COVID-19: Order in Council 223-2020 on essential services and the legal risks of noncompliance
On March 24 2020, the Government of Quebec adopted Order in Council number 223-2020, as one of several measures to limit the spread of COVID-19. The order in counsel requires the suspension of all workplace activities that cannot be directly or indirectly associated with the provision of essential services, for an indefinite period effective March 25 at 00:01 A.M.
Companies, businesses or self-employed persons who contravene these measures can be subject to administrative and criminal penalties as well as other potential consequences, including civil liability.1
B. Legislative provisions forming the basis of the Government’s decision
The Public Health Act2 (the “Act”) grants broad powers to the government in the event of a health emergency. When a state of health emergency is declared, the government may, without delay and without further formality, order the closure of any place of assembly or take any other measures necessary to protect the health of the population.3
C. Services considered a priority and maintained by Order in Council 223-2020
The businesses authorized to continue their activities are those whose services are considered a priority by the government. A list of essential sectors of activity has been provided by the Government of Quebec as an appendix to Order in Council 223-2020 and is available here.
A business whose services are not included in the above list may apply to the government for designation as an essential service. The government invites businesses interested in making this request to complete the online form available here. These businesses can also obtain information by telephone at 1 855 477-0777.
In order to qualify, a company, business or self-employed person must provide a service or product deemed to be a priority, either directly or indirectly (i.e. as a subcontractor or co-contractor providing products necessary for the priority sectors).
It should be noted that the minimum operations required to ensure the eventual resumption of activities of businesses providing non-essential services—excluding trade—are not covered by the government guidelines.4
These are, however, “minimal” activities. It would be reasonable to assume that a business that has to carry out certain activities related to the safety or protection of property—such as the maintenance of equipment or the heating system—or aimed at ensuring the resumption of activities once the order is lifted, will not be subject to penalties. This is, of course, subject to interpretation and the government is relying on business owners to apply their best judgment in determining what constitutes minimum operations.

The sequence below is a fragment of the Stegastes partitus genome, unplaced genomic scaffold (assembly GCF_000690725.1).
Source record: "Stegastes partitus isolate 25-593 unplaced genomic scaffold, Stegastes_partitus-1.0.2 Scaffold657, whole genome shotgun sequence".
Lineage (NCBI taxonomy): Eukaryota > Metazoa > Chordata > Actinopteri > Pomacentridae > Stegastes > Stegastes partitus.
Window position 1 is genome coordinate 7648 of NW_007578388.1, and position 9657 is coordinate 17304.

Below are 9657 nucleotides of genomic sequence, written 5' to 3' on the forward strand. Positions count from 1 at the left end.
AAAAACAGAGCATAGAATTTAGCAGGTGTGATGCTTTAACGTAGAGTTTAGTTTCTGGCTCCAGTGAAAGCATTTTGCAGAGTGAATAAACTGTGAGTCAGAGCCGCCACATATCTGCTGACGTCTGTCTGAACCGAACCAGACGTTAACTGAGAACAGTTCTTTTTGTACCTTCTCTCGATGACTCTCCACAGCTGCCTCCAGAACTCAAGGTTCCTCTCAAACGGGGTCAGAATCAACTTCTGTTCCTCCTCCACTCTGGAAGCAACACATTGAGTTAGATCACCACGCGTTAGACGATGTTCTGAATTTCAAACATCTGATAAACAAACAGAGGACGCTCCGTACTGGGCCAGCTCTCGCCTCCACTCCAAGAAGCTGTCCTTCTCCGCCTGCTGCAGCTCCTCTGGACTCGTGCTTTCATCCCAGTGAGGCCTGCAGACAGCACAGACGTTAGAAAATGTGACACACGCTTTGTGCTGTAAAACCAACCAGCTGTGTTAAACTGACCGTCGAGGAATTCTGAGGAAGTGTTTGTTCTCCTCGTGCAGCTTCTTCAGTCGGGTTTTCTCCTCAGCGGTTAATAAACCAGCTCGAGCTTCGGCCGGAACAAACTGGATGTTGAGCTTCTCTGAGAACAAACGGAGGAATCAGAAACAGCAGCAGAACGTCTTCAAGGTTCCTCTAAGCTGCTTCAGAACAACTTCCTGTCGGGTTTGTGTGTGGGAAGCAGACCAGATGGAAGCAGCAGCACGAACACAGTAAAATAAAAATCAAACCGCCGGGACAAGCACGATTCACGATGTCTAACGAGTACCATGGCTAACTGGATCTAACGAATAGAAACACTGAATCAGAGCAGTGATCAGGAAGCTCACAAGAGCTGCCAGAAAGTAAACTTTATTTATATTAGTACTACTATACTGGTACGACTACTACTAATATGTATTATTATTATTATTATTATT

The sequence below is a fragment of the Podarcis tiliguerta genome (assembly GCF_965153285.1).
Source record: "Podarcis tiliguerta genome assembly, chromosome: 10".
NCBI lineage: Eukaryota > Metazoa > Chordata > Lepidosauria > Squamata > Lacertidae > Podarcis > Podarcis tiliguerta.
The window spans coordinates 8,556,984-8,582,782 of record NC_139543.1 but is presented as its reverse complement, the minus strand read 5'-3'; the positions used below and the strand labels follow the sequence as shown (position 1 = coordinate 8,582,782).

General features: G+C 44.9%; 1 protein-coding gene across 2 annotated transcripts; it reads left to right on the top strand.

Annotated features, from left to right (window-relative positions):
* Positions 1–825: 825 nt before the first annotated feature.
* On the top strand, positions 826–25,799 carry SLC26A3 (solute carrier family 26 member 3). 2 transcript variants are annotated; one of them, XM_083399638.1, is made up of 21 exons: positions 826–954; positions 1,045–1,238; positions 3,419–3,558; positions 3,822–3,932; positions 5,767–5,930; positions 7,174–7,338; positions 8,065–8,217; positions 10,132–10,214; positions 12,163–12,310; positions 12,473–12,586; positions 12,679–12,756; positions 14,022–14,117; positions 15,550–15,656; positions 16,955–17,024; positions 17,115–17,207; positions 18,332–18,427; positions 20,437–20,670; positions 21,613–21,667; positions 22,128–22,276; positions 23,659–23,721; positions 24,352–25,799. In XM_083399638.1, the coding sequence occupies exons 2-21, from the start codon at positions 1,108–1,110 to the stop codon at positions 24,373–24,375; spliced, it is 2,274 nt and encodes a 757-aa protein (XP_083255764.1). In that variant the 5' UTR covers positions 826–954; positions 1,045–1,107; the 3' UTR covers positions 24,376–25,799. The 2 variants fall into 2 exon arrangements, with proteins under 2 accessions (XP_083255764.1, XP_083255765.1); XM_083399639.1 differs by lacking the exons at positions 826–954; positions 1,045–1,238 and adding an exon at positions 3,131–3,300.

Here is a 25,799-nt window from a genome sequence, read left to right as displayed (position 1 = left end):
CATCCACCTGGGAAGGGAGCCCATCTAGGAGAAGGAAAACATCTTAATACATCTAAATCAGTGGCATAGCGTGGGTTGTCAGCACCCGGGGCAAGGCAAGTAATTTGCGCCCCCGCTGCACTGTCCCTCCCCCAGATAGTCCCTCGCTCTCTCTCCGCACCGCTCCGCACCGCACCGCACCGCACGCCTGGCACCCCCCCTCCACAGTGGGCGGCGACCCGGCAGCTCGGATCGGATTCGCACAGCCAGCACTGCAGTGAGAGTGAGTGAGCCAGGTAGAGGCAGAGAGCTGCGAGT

Similarly, the order does not have the effect of preventing telework in a private residence, nor does it prevent online business or any form of e-commerce. Telework, where possible, is still the preferred measure in the current context.
Furthermore, we invite businesses that provide essential services, as well as those wishing to obtain a designation to that effect, to provide their employees with a letter confirming the essential nature of the business of their activities. By doing so, the employee will be able to provide adequate written justification should the authorities question him or her about his or her travel or activities. We also recommend that businesses allowed to continue operations because they provide essential inputs to priority sectors obtain letters from their customers confirming that their subcontracted production is necessary for the continuity of their customers’ operations.
Finally, we would like to point out that the list of essential sectors may be modified at any time by the Minister of Health and Social Services as this situation evolves.
D. Administrative and penal penalties
The Act sets out certain monetary penalties for violations. For example, a person who refuses to comply with an order from the Minister of Health and Social Services or Canada’s Chief Public Health Officer, by ignoring government instructions to suspend activities at his or her establishment, could be fined between $1,000 and $6,000.5
The same penalty applies to “(i) any person who provides false or misleading information to the Minister, the National Director of Public Safety or any other person authorized to act on their behalf”6 or “(ii) any person who induces or assists another person to commit an offence” under this Act.7.